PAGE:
As mentioned in the above section, the amount varies depending on the type of chocolate as white or milk chocolate is less deadly to a dog as compared to dark chocolate. An average chocolate bar consists of 0.6 oz (18.8 g) of milk chocolate. Two to three bars of candy are sufficient to poison a dog that weighs 10 lb (4,535.9 g).

White chocolate consists of less cocoa powder and is less deadly, but is still dangerous. White chocolate, thus, consists of a very small amount of theobromine. About 1-2 oz (28.3-56.6 g) of chocolate per 1 lb (453.3 g) of a dog's body weight can cause problems. So if a dog weighs 250 lb (113.3 kg), then poisoning will happen after it eats 250-500 oz (14,174.8 g) of chocolate.

Milk chocolate is more lethal than white as it contains more theobromine. One oz (28.3 g) of milk chocolate per 1 lb (453.3 g) of a dog's body weight will have dangerous consequences. 1 lb (453.3 g) of milk chocolate is sufficient to cause poisoning in a 20 lb (9,071.8 g) dog whereas 0.5 lb (226.7) is lethal enough for a 10 lb (4,535.9 g) dog.

Cocoa powder is the most dangerous of all. A mere 0.3 oz (8.5 g) per 1 lb (453.3 g) of a dog's body weight can have deadly consequences. 0.3 lb (151.1 g) is poisonous for a 20 lb dog (9,071.8 g) and 0.16 lb (75.5 g) is poisonous for a 10 lb (4,535.9 g) dog.

1 oz (28.3 g) of baking chocolate can also be deadly per 1 lb (453.5 g) of a dog's body weight. Eating 2 oz (56.6 g) of baking chocolate is sufficient to poison a 20 lb (9,071.8 g) dog and 1 oz (28.3 g) will poison a 10 lb (4,535.9 g) dog. It is much more poisonous than semi-sweet chocolate and milk chocolate.

How long does it take for chocolate to kill a dog?

If your dog ate chocolate in significant quantity, it is an emergency situation and it is important to rush your dog to the veterinarian. If you are unaware that your dog has consumed chocolate, you must be aware of the signs chocolate consumption causes. These signs usually appear within 6-12 hours. If your dog has eaten chocolate, then chocolate poisoning signs may include vomiting, restlessness, increased urination, diarrhea, tremors, seizures, unusual heart rate, and collapsing. These symptoms will persist for 36 hours even after treatment has been given.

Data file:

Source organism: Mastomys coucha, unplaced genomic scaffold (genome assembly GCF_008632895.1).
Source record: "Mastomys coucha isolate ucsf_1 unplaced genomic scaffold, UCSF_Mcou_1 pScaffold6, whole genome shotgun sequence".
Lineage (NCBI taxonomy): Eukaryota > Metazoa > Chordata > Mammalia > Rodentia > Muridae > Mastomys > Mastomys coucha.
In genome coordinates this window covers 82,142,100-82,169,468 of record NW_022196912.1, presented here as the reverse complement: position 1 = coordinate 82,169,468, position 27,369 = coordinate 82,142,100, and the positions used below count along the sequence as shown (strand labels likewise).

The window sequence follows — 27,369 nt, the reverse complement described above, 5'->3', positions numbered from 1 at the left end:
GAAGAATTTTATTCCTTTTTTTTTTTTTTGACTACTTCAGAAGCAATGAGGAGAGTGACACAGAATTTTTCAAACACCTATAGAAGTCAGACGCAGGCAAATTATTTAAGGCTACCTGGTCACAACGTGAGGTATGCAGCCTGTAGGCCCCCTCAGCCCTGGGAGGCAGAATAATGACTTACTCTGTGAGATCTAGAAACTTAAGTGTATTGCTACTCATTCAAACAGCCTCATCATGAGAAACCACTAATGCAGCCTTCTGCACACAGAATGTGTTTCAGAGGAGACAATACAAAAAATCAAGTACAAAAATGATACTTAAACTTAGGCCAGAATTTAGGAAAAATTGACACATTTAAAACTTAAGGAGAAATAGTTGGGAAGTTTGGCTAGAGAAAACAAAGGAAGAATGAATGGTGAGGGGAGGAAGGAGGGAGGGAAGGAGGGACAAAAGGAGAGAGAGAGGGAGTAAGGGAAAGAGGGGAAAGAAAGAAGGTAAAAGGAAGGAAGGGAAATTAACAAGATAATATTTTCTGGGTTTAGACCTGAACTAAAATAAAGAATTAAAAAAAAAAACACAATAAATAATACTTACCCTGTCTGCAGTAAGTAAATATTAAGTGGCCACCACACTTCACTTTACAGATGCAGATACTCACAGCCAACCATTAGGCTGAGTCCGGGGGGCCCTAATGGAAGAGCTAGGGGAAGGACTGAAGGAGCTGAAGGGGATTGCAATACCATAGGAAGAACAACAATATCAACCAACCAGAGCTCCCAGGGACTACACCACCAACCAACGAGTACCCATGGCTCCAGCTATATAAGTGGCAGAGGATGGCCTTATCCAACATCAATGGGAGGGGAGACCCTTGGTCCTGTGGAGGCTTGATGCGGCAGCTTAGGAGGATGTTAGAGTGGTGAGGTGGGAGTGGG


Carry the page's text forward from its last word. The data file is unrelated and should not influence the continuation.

If you recognize any of these symptoms, provide first aid treatment to your dog by removing the toxic agent from its body. This can be done by inducing vomiting in the dog. You must remember that there is no antidote if a dog gets chocolate poisoning so vomiting the chocolate out is the most effective solution. You can use one to two teaspoons of hydrogen peroxide (3%) until the dog vomits every 15 minutes. You can also use two to three teaspoons of ipecac syrup, but it can be given only once. After the dog has successfully vomited, it can be given water mixed with activated charcoal: one teaspoon of activated charcoal for dogs weighing below 25 lb (11.3 kg) and two teaspoons for dogs weighing above 25 lb (11.3 kg). Activated charcoal is useful in this emergency situation as it prohibits the chocolate from mixing with the blood. This treatment should be given before four to six hours have passed from the time of eating.

Here at Kidadl, we have carefully created lots of interesting family-friendly facts for everyone to enjoy! If you liked our suggestions for how much chocolate can kill a dog then why not take a look at where do chihuahuas come from, or belgian sheepdog facts!

Written By
Rhea Nischal

<p>A background in Business Administration and Management from MCM DAV College, Rhea has led her to work for her father's global business. However, her passion for content production, where she manages operations to ensure all processes run smoothly. Outside of work, she enjoys playing the piano and spending time with her one-year-old nephew.</p>